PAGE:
Juan Soto has been traded to the New York Yankees; the second time being traded of his career. The seven-player deal for the 25-year-old MLB superstar will see Juan Soto and Trent Grisham bolster the revamped outfield in the Bronx while a haul of near- and MLB-ready prospects go to San Diego. What does Soto’s trade do to his fantasy baseball value? Who are Michael King and Drew Thorpe and the prospects going to the Padres? Let’s break down Juan Soto traded to the Yankees.
What Does Juan Soto’s Trade Do For His Fantasy Baseball Value?
We’ve all heard the arguments for left-handed batters going to Yankee Stadium. The place is a hitter’s haven, especially on the left side. However, are we sure that’s true? Using Baseball Savant’s park factor data and a three-year rolling average, the numbers are rather interesting. The only thing Yankee Stadium is near the top in, aka great for LHB, are home runs. Every other category is a big question mark. That includes hits — which Yankee Stadium ranks dead last in. Shocking right? So what does that mean for Juan Soto? It’s hard to say. He’s a generationally talented hitter and should be in a better lineup but it’s hard to ignore the trend of numbers here for sure. For those in OBP leagues, there’s basically no change as he’ll still draw a tremendous amount of walks. We’ll have to watch the average though as what’s lost there might be made up for in home runs.
What Does Trent Grisham’s Trade Do To His Fantasy Baseball Value?
After the last two subpar seasons in San Diego, Trent Grisham is being sent to New York as part of the Juan Soto trade. This makes him a fourth outfielder for the Yankees rather than the nearly-full-time starting centerfielder for the Padres. The loss in at-bats will make him only valuable in very deep leagues or as an “in case of injury” stash. The numbers weren’t great in San Diego with a .198/.315/.352 line in 555 PA last year with 13 HR and 15 SB. That being said, he can get on base and might get a boost in power going to Yankee Stadium and the defense is good too.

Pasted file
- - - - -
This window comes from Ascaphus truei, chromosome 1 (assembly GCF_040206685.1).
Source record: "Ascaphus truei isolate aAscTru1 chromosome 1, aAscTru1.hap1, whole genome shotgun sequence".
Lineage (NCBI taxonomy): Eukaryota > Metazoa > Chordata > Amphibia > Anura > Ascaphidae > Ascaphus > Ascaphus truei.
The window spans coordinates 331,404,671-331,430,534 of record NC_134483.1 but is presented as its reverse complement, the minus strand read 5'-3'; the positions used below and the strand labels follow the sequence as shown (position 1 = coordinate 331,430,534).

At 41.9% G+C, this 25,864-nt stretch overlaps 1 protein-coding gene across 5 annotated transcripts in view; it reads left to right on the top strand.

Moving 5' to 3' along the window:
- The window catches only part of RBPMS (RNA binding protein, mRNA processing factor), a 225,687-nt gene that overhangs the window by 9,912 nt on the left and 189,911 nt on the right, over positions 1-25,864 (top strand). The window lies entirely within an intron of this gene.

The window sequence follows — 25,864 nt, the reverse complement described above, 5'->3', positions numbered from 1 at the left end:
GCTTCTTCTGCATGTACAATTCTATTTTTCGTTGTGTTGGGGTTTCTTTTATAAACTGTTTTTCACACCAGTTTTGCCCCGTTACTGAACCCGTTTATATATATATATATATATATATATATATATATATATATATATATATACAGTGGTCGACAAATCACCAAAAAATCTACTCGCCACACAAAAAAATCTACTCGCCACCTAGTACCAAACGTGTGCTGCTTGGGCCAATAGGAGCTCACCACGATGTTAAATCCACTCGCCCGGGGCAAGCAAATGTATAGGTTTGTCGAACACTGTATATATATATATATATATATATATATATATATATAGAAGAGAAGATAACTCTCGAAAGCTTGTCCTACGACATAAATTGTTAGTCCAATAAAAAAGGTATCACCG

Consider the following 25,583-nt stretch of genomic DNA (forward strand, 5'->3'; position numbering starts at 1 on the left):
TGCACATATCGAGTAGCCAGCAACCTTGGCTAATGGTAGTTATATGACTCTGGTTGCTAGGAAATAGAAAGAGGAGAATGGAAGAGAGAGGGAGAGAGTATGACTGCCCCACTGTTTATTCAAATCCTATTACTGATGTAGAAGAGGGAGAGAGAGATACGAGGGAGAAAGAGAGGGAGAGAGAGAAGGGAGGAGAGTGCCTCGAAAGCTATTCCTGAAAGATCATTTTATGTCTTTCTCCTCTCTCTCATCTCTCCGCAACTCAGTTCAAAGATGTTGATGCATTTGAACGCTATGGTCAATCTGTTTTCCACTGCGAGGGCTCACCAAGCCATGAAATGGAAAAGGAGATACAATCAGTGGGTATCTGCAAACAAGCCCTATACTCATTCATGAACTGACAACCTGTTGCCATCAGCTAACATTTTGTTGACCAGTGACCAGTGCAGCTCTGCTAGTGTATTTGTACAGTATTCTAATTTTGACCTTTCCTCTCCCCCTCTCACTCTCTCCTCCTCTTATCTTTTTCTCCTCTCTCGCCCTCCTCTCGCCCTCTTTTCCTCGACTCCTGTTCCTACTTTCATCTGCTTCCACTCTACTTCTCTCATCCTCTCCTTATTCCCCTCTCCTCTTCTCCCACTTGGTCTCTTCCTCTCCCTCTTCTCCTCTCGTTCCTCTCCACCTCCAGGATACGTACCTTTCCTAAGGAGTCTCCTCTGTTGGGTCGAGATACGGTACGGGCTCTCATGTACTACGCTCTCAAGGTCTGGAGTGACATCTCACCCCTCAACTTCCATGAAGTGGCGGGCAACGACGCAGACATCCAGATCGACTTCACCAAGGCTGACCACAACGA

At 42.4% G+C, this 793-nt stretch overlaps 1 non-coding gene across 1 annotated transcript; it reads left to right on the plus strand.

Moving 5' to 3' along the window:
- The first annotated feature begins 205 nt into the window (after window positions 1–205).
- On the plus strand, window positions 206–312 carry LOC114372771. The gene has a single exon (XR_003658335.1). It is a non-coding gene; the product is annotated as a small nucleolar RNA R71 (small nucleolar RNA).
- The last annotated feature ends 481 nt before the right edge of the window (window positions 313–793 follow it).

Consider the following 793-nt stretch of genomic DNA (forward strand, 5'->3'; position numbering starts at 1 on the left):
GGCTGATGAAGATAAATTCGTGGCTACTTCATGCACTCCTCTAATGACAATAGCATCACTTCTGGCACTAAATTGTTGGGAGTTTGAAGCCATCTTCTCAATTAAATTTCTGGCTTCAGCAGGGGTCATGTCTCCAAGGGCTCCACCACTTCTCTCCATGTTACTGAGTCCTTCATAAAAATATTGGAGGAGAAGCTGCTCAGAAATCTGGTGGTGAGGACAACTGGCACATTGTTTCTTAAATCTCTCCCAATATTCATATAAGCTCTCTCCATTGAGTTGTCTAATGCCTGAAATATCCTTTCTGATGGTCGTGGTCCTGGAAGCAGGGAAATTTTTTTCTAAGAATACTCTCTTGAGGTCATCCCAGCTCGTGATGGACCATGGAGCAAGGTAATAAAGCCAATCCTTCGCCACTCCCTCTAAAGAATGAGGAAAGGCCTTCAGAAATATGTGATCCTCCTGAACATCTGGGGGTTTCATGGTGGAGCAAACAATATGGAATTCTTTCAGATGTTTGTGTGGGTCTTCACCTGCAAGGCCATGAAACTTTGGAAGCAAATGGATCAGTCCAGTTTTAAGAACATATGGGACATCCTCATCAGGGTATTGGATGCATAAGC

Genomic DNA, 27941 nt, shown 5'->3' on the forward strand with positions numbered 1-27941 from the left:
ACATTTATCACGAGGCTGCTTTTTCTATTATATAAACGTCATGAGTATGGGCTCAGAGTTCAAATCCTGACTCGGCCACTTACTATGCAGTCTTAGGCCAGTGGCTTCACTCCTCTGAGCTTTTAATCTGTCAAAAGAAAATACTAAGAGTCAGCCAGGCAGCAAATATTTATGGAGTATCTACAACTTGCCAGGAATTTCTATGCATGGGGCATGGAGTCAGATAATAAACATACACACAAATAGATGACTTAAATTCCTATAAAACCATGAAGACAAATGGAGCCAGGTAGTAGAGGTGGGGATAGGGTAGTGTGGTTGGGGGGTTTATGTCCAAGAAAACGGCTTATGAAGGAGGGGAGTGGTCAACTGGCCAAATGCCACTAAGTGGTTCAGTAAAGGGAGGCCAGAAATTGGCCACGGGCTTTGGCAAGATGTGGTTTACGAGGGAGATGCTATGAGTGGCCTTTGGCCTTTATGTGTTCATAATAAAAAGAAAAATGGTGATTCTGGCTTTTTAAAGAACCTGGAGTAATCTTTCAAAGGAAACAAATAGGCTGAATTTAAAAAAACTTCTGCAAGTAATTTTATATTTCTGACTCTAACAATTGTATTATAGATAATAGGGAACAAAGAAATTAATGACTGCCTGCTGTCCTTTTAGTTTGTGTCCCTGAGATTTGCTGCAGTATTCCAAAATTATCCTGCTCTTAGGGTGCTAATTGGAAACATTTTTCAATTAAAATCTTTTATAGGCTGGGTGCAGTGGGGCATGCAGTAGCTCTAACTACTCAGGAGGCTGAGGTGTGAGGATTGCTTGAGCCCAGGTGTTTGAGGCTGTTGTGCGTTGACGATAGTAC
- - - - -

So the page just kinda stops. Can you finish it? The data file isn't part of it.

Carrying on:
Who Are Michael King and Drew Thorpe And The Players Going To The Padres?
The soon-to-be 29-year-old right-handed pitcher threw the most innings in a season in his career in 2023. A whopping…104.5. Yeah, not great. It’s something to build on though. He has the stuff to be a starter, as long as he can stay healthy. That’s one thing he’s not been able to do yet. King, when he’s been on the mound, ranked in the 88th percentile for K% and Avg. Exit Velocity (in a good way) and the 85th percentile in Hard-Hit%. That all means he’s missing bats and keeping the ball from being squared up. In a park like PetCo that should work in his favor as he’s likely to be in the rotation for the Padres.
King will have a potential battery-mate going with him as Kyle Higashioka. It’s really nothing more than a catcher depth piece for the Padres but it might make King’s transition across the country and to a different league easier.
Drew Thorpe, Randy Vazquez, and Jhony Brito are the players rounding on the return from the Yankees. Thorpe is the prized get in this group, ranking as the fifth-best prospect in the Yankees system. Thorpe, drafted in the second round of the 2022 MLB Draft, made it to Double-A in his first full pro season pitching to a 2.52 ERA over 139 frames. When we factor in the 5.5:1 K:BB ratio and sub-1.00 WHIP, he’s looking like an early candidate to be a number two starter in an MLB rotation either in late-2024 or early 2025.
Randy Vazquez got his first taste of the majors last year as a swingman for the Yankees in 11 appearances. Mixed into those 11 games were five starts bringing him up to 37.2 innings for the MLB season. In that span, his ratios were great but he didn’t exactly overpower opposing hitters with a 33:18 K:BB ratio. While Vazquez has a nice four-pitch mix at his disposal, with three above-average to plus, he struggles to consistently throw strikes which could limit his starter, and fantasy baseball, upside.
Lastly is Jhony Brito who, like Vazquez, got a split role for the Yankees in 2023 with 25 appearances, 13 being starts. Over those 90.1 innings, Brito posted a respectable 1.22 WHIP and a 4.28 ERA which was lower than his xERA of 4.55. Brito likely stays as a swingman/long reliever type until he proves he can control the zone enough to get batters out efficiently. Either way he’s really only valuable if he holds a backend rotation spot for the Padres and you’re in a deep league or an NL-only format at this point.